Appl Clin Inform 2017; 08(04): 1184-1196
DOI: 10.4338/ACI-2017-08-RA-0136
Research Article
Schattauer GmbH Stuttgart

The Effectiveness of Hands-on Health Informatics Skills Exercises in the Multidisciplinary Smart Home Healthcare and Health Informatics Training Laboratories

A. H. Sapci
H. A. Sapci
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13. August 2017

08. November 2017

22. Dezember 2017 (online)


Objective This article aimed to evaluate the effectiveness of newly established innovative smart home healthcare and health informatics laboratories, and a novel laboratory course that focuses on experiential health informatics training, and determine students' self-confidence to operate wireless home health monitoring devices before and after the hands-on laboratory course.

Materials and Methods Two web-based pretraining and posttraining questionnaires were sent to 64 students who received hands-on training with wireless remote patient monitoring devices in smart home healthcare and health informatics laboratories.

Results All 64 students completed the pretraining survey (100% response rate), and 49 students completed the posttraining survey (76% response rate). The quantitative data analysis showed that 95% of students had an interest in taking more hands-on laboratory courses. Sixty-seven percent of students had no prior experience with medical image, physiological data acquisition, storage, and transmission protocols. After the hands-on training session, 75.51% of students expressed improved confidence about training patients to measure blood pressure monitor using wireless devices. Ninety percent of students preferred to use a similar experiential approach in their future learning experience. Additionally, the qualitative data analysis demonstrated that students were expecting to have more courses with hands-on exercises and integration of technology-enabled delivery and patient monitoring concepts into the curriculum.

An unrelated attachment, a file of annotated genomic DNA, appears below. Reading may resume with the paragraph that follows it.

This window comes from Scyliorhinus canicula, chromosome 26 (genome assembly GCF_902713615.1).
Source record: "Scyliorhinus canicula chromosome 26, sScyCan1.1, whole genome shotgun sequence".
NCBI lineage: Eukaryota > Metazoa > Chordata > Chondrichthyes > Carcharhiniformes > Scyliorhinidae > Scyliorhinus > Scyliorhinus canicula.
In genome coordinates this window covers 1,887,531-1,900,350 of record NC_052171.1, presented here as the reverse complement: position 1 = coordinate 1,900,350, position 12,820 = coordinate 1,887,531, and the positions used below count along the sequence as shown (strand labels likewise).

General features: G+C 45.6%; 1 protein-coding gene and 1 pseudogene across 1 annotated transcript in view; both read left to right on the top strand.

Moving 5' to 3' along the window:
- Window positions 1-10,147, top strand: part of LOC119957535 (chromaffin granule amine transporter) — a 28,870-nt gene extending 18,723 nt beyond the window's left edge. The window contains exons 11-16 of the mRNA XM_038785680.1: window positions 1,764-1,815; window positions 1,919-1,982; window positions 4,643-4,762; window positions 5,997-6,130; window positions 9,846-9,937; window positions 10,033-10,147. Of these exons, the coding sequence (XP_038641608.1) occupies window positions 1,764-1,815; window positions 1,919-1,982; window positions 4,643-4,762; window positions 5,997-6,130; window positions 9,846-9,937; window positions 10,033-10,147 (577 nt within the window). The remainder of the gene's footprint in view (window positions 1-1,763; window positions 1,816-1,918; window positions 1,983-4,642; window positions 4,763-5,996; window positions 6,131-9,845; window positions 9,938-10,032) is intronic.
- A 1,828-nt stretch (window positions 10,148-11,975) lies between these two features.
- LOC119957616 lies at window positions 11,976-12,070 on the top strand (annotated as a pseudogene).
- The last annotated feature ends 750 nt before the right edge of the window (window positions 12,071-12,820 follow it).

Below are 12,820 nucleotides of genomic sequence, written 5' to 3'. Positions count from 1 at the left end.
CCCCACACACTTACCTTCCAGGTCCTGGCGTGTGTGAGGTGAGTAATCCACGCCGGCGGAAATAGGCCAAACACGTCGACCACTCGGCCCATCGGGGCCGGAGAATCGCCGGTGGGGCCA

Conclusion This study demonstrated that the multidisciplinary smart home healthcare and health informatics training laboratories and the hands-on exercises improved students' technology adoption rates and their self-confidence in using wireless patient monitoring devices.